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Old 05-05-2008, 04:37 PM
David Lutterkort
 
Default augeas - reading/modifying/writing system configuration files

On Mon, 2008-05-05 at 11:50 -0400, Bill Nottingham wrote:
> If you have an existing already-invented parser for something, what's
> the benefit?

Uniformity ... there are lots of parsers for editing config files hidden
in various tools; they all give you a completely different "API" for
changing config files. And usually you can't get to them for any other
purpose than what the tool is written for.

Case in point: Webmin has a _ton_ of these config file editors in it.
Good luck trying to use those, even assuming you are working from a Perl
script (and better luck keeping that working across Webmin releases)

David


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Old 05-05-2008, 04:46 PM
David Lutterkort
 
Default augeas - reading/modifying/writing system configuration files

On Mon, 2008-05-05 at 15:08 +0200, Adam Tkac wrote:
> In my opinion we need one tool which will load plugins and
> configuration files should be modified through them.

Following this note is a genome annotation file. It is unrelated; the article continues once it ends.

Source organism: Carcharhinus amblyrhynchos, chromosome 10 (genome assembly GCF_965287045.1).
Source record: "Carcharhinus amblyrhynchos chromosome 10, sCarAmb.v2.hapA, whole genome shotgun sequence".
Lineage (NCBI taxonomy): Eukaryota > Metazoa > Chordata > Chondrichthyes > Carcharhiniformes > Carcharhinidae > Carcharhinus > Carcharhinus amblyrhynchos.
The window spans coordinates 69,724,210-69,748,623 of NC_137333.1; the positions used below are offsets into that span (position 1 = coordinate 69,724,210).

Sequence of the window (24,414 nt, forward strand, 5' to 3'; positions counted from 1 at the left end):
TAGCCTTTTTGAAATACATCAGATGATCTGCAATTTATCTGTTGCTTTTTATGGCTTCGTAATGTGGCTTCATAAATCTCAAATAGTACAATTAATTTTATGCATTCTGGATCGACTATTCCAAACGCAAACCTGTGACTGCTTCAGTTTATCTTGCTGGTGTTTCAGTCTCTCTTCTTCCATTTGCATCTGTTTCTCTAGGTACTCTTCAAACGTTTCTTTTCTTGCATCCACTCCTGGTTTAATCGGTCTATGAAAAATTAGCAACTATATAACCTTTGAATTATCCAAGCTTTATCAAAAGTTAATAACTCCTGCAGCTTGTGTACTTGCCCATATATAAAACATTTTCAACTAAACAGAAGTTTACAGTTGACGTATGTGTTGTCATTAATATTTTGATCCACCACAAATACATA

That's kinda where I started from (with "plugin" meaning fairly
arbitrary code that gets loaded and executed) Since I wanted Augeas to
be language neutral (fancy way of saying "written in C"), that would
mean plugins written in C - and everybody loves writing text processing
code in C

Two big goals for Augeas for me are
1. has to be useful without any support from upstream (i.e., no "it
will work great if project X takes our patches")
2. describing a new config file format should be reasonably easy

The second one eventually got me to implement a domain-specific language
for file format descriptions. The description for /etc/hosts is at [1],
and a more detailed explanation of what is happening is at [2].

So, the "plugin" that needs to be shipped to enable Augeas to process
some config file X is a text file; right now, they are all shipped as
part of Augeas, but eventually, I'd hope that they can be maintained
closer to the source.

David

[1]
http://hg.et.redhat.com/misc/augeas?f=58bdfbc2e031;file=lenses/hosts.aug

[2] http://augeas.net/docs/writing-schemas.html


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Old 05-05-2008, 05:38 PM
David Malcolm
 
Default augeas - reading/modifying/writing system configuration files

On Mon, 2008-05-05 at 09:37 -0700, David Lutterkort wrote:
> On Mon, 2008-05-05 at 11:50 -0400, Bill Nottingham wrote:
> > If you have an existing already-invented parser for something, what's
> > the benefit?
>
> Uniformity ... there are lots of parsers for editing config files hidden
> in various tools; they all give you a completely different "API" for
> changing config files. And usually you can't get to them for any other
> purpose than what the tool is written for.
>
> Case in point: Webmin has a _ton_ of these config file editors in it.
> Good luck trying to use those, even assuming you are working from a Perl
> script (and better luck keeping that working across Webmin releases)